Body composition was estimated by freezing the dead rats, autoclaving them in sealed bags and then homogenizing the remains. After thorough mixing, samples of rat paste were used for total lipid extraction with trichloromethane: methanol [50], and semiautomated Kjeldahl total N analysis using a ProNitro S semiautomatic system (JP Selecta, Abrera, Spain). Body N was converted to total protein by using a rat-specific equivalence factor [51].

Trapped plasma volume in centrifuged packed cells

In a series of experiments, the volume of trapped plasma in the packed cell pellet [26] was established by using freshly extracted blood to which tracer amounts (20 kBq/ml) of 14C-labelled sucrose (PerkinElmer, Rodgau, Germany) were added. The blood was gently mixed and then subjected to centrifugation, ranging from 1000×g to 16000×g during 5 to 30 minutes at 2–4°C. In each case, the radioactivity of the supernatant plasma and that of packed cells were measured (N = 5). The presence of label in the pellet was translated to volume of trapped plasma, since sucrose does not bind to red blood cells but is freely dissolved in plasma.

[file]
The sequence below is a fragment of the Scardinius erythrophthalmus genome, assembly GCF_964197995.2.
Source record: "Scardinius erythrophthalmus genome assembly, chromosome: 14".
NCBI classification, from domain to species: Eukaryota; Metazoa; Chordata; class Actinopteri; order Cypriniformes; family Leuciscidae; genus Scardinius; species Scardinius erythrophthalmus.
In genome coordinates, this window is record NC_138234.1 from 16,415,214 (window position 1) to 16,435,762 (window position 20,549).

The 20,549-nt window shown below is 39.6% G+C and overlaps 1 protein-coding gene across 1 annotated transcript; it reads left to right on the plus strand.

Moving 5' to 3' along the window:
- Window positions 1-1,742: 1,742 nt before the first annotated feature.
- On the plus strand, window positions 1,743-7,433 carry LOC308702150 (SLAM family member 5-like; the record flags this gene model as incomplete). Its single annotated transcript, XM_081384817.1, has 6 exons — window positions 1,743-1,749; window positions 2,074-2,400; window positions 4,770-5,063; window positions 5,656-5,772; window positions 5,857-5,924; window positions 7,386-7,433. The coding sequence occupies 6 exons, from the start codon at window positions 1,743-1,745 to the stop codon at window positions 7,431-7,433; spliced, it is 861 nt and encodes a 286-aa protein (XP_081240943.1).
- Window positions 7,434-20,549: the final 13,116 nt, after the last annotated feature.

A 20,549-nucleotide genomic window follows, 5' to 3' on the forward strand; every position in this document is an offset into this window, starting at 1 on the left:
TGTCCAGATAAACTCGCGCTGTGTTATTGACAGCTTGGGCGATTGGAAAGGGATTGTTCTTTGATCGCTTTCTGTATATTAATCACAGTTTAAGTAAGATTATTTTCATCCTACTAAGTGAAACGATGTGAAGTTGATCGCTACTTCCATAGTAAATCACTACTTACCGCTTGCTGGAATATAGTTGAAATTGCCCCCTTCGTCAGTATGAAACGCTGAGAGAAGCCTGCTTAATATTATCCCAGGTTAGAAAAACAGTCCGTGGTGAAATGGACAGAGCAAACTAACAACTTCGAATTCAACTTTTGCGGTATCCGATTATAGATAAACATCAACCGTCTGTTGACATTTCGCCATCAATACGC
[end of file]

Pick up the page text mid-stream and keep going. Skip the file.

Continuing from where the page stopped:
The lowest cell breakage with minimal trapped plasma (or supernatant) volume were established at 8000–16000×g, for 10–20 minutes, which gave a mean trapped plasma volume of 3.5±0.0%. Since there was very little variation over this value with changes in time-speed (Figure 3), the final conditions used were 16000×g centrifugation for 20 minutes at 2–4°C and a standard trapped plasma volume of 3.5% was used for all ensuing calculations. These data were correlated with hematocrit values in order to use this latter value to estimate the trapped plasma in packed RBC.

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Figure 3. Proportion of trapped plasma in rat blood packed cell volume with increasing time and speed of centrifugation.

https://doi.org/10.1371/journal.pone.0034381.g003